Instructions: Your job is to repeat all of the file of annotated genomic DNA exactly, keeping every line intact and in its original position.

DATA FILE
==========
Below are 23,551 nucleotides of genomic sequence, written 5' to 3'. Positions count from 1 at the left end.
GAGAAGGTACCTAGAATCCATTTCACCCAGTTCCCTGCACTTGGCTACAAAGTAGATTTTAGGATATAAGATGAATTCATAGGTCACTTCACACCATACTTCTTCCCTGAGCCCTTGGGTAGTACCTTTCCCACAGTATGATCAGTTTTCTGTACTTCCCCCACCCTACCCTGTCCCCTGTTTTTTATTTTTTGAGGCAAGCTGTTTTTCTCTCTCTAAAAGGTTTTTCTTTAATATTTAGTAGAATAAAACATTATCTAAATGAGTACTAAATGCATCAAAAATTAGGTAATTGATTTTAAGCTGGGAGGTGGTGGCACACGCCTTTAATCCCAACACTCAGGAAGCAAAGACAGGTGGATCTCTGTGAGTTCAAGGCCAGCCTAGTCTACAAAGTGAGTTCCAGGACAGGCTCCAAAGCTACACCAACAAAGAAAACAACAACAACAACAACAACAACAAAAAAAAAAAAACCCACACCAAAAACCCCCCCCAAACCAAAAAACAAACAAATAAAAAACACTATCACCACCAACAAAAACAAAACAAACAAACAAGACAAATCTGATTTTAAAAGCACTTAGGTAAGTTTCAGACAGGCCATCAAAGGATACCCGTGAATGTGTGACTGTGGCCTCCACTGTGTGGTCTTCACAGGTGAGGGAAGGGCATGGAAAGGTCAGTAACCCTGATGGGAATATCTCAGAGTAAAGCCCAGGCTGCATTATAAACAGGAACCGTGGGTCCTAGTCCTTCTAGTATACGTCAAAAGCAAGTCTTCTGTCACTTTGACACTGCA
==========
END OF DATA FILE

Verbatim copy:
Below are 23,551 nucleotides of genomic sequence, written 5' to 3'. Positions count from 1 at the left end.
GAGAAGGTACCTAGAATCCATTTCACCCAGTTCCCTGCACTTGGCTACAAAGTAGATTTTAGGATATAAGATGAATTCATAGGTCACTTCACACCATACTTCTTCCCTGAGCCCTTGGGTAGTACCTTTCCCACAGTATGATCAGTTTTCTGTACTTCCCCCACCCTACCCTGTCCCCTGTTTTTTATTTTTTGAGGCAAGCTGTTTTTCTCTCTCTAAAAGGTTTTTCTTTAATATTTAGTAGAATAAAACATTATCTAAATGAGTACTAAATGCATCAAAAATTAGGTAATTGATTTTAAGCTGGGAGGTGGTGGCACACGCCTTTAATCCCAACACTCAGGAAGCAAAGACAGGTGGATCTCTGTGAGTTCAAGGCCAGCCTAGTCTACAAAGTGAGTTCCAGGACAGGCTCCAAAGCTACACCAACAAAGAAAACAACAACAACAACAACAACAACAAAAAAAAAAAAACCCACACCAAAAACCCCCCCCAAACCAAAAAACAAACAAATAAAAAACACTATCACCACCAACAAAAACAAAACAAACAAACAAGACAAATCTGATTTTAAAAGCACTTAGGTAAGTTTCAGACAGGCCATCAAAGGATACCCGTGAATGTGTGACTGTGGCCTCCACTGTGTGGTCTTCACAGGTGAGGGAAGGGCATGGAAAGGTCAGTAACCCTGATGGGAATATCTCAGAGTAAAGCCCAGGCTGCATTATAAACAGGAACCGTGGGTCCTAGTCCTTCTAGTATACGTCAAAAGCAAGTCTTCTGTCACTTTGACACTGCA